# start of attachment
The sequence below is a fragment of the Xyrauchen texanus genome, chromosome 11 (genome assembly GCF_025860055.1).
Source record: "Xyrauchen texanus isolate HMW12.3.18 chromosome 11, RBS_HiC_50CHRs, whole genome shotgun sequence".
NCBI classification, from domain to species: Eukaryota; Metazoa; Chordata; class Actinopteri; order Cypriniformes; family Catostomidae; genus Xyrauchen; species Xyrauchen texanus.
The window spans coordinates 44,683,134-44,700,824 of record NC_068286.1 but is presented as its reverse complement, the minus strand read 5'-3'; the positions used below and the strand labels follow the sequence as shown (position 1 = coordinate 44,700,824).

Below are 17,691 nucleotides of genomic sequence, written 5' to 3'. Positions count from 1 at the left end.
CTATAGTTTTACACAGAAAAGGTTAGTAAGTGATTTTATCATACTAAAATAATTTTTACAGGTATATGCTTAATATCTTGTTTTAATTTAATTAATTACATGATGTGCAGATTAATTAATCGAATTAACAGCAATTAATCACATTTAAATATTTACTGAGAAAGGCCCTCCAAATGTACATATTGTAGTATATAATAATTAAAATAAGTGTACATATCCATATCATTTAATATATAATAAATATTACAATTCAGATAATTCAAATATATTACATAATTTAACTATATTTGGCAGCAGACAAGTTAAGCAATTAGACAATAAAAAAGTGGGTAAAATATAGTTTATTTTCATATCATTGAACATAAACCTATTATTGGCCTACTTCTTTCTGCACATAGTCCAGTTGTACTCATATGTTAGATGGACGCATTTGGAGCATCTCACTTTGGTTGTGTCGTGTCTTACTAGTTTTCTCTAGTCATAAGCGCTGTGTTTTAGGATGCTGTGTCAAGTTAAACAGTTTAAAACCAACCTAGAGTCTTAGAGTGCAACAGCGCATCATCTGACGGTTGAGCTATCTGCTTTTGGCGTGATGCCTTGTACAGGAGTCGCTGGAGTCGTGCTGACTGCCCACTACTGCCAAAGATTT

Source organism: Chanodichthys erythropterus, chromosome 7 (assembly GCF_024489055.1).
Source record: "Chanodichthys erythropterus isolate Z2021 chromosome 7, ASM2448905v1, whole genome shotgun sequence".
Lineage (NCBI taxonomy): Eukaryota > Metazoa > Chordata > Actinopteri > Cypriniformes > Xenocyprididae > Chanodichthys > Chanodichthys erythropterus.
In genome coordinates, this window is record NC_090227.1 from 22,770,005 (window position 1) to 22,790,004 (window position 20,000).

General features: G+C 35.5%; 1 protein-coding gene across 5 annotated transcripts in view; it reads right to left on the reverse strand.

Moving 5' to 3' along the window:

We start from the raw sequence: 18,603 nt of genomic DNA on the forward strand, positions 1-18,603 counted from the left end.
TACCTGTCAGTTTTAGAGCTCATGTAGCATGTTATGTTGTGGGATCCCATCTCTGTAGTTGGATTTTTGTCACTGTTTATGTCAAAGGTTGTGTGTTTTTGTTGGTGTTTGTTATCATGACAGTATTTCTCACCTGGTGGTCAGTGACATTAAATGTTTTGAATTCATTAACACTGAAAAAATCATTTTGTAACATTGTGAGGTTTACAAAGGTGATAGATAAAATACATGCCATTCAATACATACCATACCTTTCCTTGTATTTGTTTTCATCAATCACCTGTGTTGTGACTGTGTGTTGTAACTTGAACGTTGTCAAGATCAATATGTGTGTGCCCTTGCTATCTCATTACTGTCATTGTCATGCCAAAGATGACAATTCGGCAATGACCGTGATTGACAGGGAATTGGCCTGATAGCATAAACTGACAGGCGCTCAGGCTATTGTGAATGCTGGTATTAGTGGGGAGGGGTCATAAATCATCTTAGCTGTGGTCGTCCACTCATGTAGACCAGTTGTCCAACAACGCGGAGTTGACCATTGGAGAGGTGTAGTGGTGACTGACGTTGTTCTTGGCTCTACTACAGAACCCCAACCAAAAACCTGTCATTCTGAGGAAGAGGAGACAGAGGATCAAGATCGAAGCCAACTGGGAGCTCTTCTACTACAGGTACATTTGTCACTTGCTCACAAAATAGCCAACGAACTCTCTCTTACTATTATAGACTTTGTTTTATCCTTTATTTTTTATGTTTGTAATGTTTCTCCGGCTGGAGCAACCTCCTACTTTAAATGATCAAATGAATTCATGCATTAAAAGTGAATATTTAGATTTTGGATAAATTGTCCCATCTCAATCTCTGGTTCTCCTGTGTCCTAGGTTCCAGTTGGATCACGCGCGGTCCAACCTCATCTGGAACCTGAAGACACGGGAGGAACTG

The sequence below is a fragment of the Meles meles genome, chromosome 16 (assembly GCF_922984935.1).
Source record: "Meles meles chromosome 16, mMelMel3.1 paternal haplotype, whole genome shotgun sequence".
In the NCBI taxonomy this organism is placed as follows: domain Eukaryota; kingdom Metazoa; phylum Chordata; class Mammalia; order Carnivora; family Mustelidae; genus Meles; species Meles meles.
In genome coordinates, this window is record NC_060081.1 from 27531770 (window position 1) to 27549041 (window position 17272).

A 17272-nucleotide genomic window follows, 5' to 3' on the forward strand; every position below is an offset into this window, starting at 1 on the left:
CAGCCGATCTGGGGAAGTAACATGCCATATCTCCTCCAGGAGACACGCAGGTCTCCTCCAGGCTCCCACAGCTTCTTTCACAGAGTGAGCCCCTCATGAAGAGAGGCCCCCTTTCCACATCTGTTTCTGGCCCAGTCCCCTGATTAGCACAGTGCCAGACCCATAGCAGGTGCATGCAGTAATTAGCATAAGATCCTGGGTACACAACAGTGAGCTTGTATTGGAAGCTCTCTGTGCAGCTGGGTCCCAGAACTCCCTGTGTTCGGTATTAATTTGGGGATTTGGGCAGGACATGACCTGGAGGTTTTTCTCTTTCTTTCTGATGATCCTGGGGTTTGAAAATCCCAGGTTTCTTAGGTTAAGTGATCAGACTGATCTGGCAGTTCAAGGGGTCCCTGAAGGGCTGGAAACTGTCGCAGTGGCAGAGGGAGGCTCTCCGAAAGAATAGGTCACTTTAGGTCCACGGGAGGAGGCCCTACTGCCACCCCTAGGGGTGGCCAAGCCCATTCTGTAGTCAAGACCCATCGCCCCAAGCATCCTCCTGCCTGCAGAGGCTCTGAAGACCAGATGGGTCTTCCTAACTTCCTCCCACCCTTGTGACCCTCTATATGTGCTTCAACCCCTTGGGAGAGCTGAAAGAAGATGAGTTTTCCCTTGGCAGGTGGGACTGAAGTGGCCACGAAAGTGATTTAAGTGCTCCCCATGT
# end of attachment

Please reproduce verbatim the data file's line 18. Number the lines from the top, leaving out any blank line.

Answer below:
In genome coordinates, this window is record NC_060081.1 from 27531770 (window position 1) to 27549041 (window position 17272).